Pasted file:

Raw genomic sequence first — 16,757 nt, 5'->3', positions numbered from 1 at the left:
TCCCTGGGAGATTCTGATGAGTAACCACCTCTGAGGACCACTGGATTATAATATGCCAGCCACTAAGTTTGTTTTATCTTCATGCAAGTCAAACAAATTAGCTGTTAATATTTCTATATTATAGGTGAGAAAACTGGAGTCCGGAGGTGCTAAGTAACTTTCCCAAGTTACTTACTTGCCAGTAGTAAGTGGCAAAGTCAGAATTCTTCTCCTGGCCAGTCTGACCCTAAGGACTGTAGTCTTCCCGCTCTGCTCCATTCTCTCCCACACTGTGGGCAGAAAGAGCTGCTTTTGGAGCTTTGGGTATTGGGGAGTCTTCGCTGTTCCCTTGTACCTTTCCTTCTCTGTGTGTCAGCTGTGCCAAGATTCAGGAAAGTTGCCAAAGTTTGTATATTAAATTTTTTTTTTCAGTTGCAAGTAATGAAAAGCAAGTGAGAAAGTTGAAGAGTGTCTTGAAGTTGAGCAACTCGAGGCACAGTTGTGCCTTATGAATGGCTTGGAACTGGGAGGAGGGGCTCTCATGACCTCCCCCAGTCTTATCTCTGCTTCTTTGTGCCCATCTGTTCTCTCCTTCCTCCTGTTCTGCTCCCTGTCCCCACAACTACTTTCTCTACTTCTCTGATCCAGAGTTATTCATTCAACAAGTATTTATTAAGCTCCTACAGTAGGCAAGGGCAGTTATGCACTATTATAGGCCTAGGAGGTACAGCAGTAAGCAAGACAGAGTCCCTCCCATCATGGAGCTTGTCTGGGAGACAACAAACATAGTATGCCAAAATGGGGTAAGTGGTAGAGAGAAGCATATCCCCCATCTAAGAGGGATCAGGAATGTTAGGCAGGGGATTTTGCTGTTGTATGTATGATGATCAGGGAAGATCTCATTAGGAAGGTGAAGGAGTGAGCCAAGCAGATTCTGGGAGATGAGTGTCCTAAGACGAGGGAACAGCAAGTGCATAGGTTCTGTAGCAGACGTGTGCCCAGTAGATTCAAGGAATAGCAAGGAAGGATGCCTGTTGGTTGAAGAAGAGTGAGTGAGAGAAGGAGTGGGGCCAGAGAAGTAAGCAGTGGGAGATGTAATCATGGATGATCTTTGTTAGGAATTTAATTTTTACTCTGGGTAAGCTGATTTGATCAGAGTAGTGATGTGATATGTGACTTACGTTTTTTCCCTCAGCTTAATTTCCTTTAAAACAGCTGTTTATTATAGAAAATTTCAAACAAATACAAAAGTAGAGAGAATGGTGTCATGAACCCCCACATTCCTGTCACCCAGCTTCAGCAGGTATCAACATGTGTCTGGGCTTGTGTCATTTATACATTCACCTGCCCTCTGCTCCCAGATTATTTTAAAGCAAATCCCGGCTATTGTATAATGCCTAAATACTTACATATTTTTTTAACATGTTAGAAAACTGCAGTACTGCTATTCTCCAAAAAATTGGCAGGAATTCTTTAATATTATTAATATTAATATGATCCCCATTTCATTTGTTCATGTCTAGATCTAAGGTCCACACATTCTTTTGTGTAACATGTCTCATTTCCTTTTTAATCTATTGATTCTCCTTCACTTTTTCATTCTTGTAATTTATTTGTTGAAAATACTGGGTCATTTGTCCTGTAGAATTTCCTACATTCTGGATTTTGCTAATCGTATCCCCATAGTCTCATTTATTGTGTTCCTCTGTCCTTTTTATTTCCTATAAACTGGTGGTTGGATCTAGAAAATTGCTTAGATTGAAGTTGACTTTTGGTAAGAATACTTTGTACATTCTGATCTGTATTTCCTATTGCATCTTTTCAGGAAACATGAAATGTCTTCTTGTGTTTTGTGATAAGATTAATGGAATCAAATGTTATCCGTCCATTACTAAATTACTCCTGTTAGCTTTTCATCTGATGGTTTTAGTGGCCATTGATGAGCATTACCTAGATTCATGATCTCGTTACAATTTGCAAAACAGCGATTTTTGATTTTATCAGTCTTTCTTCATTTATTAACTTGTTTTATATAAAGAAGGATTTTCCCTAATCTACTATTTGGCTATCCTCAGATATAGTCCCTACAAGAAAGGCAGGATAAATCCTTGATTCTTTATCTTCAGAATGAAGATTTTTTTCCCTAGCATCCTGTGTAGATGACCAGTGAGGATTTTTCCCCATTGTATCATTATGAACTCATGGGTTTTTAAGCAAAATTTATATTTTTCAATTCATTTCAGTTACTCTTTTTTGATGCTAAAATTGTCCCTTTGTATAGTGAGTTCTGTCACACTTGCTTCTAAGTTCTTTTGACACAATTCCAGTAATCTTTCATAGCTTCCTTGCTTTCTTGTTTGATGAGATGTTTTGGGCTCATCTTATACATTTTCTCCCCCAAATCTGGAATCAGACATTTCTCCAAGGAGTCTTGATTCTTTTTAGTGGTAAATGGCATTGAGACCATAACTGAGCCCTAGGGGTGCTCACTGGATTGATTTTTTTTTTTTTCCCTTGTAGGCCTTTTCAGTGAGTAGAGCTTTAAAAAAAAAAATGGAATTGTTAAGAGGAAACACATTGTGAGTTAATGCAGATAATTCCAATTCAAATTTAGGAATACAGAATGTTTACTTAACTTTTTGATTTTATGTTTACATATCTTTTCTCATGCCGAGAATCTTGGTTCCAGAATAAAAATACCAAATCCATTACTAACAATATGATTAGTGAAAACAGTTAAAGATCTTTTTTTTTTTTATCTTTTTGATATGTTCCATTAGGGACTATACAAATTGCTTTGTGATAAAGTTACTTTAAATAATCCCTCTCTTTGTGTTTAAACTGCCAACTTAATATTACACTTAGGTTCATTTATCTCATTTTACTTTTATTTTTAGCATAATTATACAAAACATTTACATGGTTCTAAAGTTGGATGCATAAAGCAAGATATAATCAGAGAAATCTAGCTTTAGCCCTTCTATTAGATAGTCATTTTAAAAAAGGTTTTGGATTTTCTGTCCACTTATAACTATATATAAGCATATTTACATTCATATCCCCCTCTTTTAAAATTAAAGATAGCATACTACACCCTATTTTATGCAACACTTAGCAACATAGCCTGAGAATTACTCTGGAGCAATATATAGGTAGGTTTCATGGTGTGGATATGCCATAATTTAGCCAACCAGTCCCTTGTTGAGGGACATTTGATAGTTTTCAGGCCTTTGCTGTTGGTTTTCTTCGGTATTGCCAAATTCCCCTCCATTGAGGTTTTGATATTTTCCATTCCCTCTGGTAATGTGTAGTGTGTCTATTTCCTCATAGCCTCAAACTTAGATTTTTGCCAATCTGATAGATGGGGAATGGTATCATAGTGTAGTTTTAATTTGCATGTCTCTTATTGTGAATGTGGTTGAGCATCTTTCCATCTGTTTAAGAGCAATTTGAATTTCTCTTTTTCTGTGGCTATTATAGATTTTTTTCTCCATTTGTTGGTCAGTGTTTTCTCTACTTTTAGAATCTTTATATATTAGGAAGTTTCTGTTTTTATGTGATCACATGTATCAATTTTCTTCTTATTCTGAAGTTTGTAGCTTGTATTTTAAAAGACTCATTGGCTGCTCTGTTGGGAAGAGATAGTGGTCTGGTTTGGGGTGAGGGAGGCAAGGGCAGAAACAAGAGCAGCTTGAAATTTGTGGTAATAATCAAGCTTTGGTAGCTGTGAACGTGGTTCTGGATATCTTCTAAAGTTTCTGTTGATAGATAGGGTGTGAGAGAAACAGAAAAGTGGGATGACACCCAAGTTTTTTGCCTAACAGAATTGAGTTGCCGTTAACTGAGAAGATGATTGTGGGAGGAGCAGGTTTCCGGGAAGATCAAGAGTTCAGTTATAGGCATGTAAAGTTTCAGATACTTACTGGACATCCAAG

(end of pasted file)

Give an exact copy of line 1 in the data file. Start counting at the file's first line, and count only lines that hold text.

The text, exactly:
Raw genomic sequence first — 16,757 nt, 5'->3', positions numbered from 1 at the left: